Metasurface, which is composed of subwavelength artificial structures to arbitrarily tailor the light properties, was recently proposed to be the constituent material of hologram owing to its reduced pixel size (1925). Although the meta-hologram provides a sufficient viewing range, the new challenge is how to simultaneously multiplex multiwavelengths into one metasurface and to eliminate the cross-talk among different wavelengths. Recently, researchers demonstrated multicolor spectral modulation by integrating three plasmonic pixels with different sizes into one metasurface (4). These three plasmonic pixels independently respond to red, green, and blue (RGB) lights. However, further improvement of this method is challenging because of one fundamental limitation: larger bandwidth leads to more cross-talk. Besides, because the method is based on the resonance of the nanorods, several nanoantennas need to be grouped to obtain an effective response, which reduces the data density and the viewing angle of the hologram.

To solve these problems, we develop the off-axis illumination method into the meta-holography and create multicolor 2D and 3D meta-holograms using metasurfaces with a single type of plasmonic pixel. This approach represents a great advance for meta-holography for the following reasons. First, it provides a methodology to overcome the fundamental cross-talk limitation for multicolor meta-hologram. A schematic diagram of this methodology is shown in Fig. 1A. Laser beams with different wavelengths are obliquely irradiated upon the metasurface formed by nanoslit antennas. The outcoming light beams at designed angles are then superimposed to form the final multicolor image (17, 26). By this method, the cross-talk among different wavelengths is eliminated. As shown in Fig. 1B, the signal-to-noise ratio (SNR), defined as the ratio between the peak intensity in the image and the standard deviation (SD) of the background noise (10), can be markedly increased (up to 126.3). The reduced cross-talk also enables holography with more colors. For example, a full-color meta-hologram consisting of seven wavelengths is demonstrated for the first time, which represents a gamut area that is 39% larger than the traditional RGB holography. Second, compared to the conventional multicolor meta-holograms that rely on several types of plasmonic pixels, our approach uses one plasmonic pixel to modulate broad bandwidth wavelengths, which results in an increased viewing angle of the transmitted light because of the reduced pixel period on the metasurface. Third, a full-color meta-holographic image in the 3D space was experimentally demonstrated. It should be noted that the virtual object was displayed in the space, which has a volume of 324,000 μm3. It was the first realization of multicolor 3D meta-holography, which is one more step toward the realization of a matrix-free 3D display with a wide viewing angle that can be observed with the naked eye. Furthermore, our approach is also promising for a broad range of other applications, such as data storage, security, dynamic meta-hologram, and authentication (2729).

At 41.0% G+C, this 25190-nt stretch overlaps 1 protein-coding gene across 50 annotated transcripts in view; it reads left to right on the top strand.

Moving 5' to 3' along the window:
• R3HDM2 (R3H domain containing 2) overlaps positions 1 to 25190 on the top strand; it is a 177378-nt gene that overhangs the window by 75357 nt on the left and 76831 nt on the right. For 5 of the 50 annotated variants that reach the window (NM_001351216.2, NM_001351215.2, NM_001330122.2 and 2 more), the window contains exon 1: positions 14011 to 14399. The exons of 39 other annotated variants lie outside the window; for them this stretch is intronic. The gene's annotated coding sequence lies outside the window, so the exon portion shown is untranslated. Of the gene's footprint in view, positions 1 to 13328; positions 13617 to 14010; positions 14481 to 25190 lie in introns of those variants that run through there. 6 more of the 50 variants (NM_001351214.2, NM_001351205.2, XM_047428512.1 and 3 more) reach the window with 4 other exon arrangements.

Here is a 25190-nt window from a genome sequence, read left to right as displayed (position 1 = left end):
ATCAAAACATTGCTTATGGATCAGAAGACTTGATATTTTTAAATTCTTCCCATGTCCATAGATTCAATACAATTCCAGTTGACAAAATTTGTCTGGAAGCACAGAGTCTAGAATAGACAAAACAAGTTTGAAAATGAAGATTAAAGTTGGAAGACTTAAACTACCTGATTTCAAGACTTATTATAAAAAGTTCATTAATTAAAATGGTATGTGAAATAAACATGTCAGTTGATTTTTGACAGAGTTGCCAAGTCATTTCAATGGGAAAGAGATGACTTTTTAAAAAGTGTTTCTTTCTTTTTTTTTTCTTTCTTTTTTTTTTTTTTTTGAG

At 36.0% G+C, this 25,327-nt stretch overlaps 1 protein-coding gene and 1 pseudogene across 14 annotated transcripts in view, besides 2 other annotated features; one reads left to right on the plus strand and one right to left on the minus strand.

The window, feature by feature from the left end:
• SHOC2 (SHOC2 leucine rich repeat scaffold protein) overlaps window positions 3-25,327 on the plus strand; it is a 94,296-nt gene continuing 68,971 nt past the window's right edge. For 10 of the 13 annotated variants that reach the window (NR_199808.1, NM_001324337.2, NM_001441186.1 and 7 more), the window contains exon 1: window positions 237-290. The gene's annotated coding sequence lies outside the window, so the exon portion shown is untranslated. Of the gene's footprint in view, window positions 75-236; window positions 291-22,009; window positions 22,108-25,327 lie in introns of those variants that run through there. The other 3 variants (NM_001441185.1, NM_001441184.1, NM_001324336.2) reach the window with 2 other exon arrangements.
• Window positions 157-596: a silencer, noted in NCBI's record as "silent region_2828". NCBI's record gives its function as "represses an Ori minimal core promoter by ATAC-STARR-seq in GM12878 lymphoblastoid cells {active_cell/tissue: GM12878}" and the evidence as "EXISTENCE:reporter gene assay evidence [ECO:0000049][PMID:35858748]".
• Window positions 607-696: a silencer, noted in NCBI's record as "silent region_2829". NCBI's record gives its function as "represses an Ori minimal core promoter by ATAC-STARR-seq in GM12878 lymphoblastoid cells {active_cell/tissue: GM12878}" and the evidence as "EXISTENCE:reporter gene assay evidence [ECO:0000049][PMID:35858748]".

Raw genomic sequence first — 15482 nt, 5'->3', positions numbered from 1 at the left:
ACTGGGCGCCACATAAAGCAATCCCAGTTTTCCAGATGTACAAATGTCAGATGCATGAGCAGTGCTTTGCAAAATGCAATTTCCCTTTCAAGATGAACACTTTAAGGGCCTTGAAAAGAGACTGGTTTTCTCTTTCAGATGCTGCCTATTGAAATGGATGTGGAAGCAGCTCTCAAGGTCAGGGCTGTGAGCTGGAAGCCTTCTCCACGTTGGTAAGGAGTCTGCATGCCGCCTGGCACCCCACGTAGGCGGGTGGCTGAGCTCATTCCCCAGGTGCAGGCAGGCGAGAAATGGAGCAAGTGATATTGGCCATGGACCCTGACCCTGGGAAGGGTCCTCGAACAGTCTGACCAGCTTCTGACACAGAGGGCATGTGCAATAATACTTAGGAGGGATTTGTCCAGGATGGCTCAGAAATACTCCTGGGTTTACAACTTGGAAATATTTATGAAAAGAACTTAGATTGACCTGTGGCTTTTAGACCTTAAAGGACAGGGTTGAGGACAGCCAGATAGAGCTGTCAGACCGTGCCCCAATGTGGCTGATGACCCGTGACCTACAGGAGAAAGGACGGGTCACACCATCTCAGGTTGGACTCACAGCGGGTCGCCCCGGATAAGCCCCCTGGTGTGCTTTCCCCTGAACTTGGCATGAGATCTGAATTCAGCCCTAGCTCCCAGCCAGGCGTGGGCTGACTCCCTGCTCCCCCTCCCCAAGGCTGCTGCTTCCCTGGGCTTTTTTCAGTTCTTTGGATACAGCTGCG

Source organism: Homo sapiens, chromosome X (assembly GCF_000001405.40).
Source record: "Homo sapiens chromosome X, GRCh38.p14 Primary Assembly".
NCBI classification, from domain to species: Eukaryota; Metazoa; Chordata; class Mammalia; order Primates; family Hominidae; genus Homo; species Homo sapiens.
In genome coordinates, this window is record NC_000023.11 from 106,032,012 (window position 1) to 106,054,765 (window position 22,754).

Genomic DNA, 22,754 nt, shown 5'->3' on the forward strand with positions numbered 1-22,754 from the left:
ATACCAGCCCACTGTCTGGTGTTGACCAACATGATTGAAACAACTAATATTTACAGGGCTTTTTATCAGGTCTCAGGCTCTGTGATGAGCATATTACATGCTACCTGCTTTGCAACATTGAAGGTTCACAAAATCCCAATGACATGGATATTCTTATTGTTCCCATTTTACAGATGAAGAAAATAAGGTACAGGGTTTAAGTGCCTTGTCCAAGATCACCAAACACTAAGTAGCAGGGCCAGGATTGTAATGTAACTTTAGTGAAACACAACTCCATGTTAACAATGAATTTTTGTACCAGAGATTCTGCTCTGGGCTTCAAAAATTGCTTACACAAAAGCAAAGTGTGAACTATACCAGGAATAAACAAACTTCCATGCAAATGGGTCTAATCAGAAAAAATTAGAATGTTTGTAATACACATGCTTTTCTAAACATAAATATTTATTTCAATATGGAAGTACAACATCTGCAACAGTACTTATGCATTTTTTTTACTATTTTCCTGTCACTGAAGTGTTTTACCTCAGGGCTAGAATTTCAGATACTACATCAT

Fig. 1 Schematic diagram of the methodology and achromatic phase shift.